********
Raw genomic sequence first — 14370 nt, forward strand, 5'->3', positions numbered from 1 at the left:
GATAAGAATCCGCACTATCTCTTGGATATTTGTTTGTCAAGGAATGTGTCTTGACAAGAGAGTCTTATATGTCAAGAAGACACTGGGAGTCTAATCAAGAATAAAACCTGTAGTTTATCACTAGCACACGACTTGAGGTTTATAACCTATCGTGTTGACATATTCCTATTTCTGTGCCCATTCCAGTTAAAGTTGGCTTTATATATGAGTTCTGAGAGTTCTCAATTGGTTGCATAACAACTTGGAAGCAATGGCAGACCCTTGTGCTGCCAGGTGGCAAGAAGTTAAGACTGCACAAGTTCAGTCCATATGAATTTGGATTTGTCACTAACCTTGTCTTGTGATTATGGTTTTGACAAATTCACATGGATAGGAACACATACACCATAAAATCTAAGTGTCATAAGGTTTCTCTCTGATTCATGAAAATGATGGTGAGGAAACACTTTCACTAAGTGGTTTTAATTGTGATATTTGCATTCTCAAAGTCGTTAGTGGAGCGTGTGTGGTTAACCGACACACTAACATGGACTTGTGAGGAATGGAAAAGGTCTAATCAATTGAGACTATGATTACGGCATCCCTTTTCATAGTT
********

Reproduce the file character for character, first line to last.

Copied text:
Raw genomic sequence first — 14370 nt, forward strand, 5'->3', positions numbered from 1 at the left:
GATAAGAATCCGCACTATCTCTTGGATATTTGTTTGTCAAGGAATGTGTCTTGACAAGAGAGTCTTATATGTCAAGAAGACACTGGGAGTCTAATCAAGAATAAAACCTGTAGTTTATCACTAGCACACGACTTGAGGTTTATAACCTATCGTGTTGACATATTCCTATTTCTGTGCCCATTCCAGTTAAAGTTGGCTTTATATATGAGTTCTGAGAGTTCTCAATTGGTTGCATAACAACTTGGAAGCAATGGCAGACCCTTGTGCTGCCAGGTGGCAAGAAGTTAAGACTGCACAAGTTCAGTCCATATGAATTTGGATTTGTCACTAACCTTGTCTTGTGATTATGGTTTTGACAAATTCACATGGATAGGAACACATACACCATAAAATCTAAGTGTCATAAGGTTTCTCTCTGATTCATGAAAATGATGGTGAGGAAACACTTTCACTAAGTGGTTTTAATTGTGATATTTGCATTCTCAAAGTCGTTAGTGGAGCGTGTGTGGTTAACCGACACACTAACATGGACTTGTGAGGAATGGAAAAGGTCTAATCAATTGAGACTATGATTACGGCATCCCTTTTCATAGTT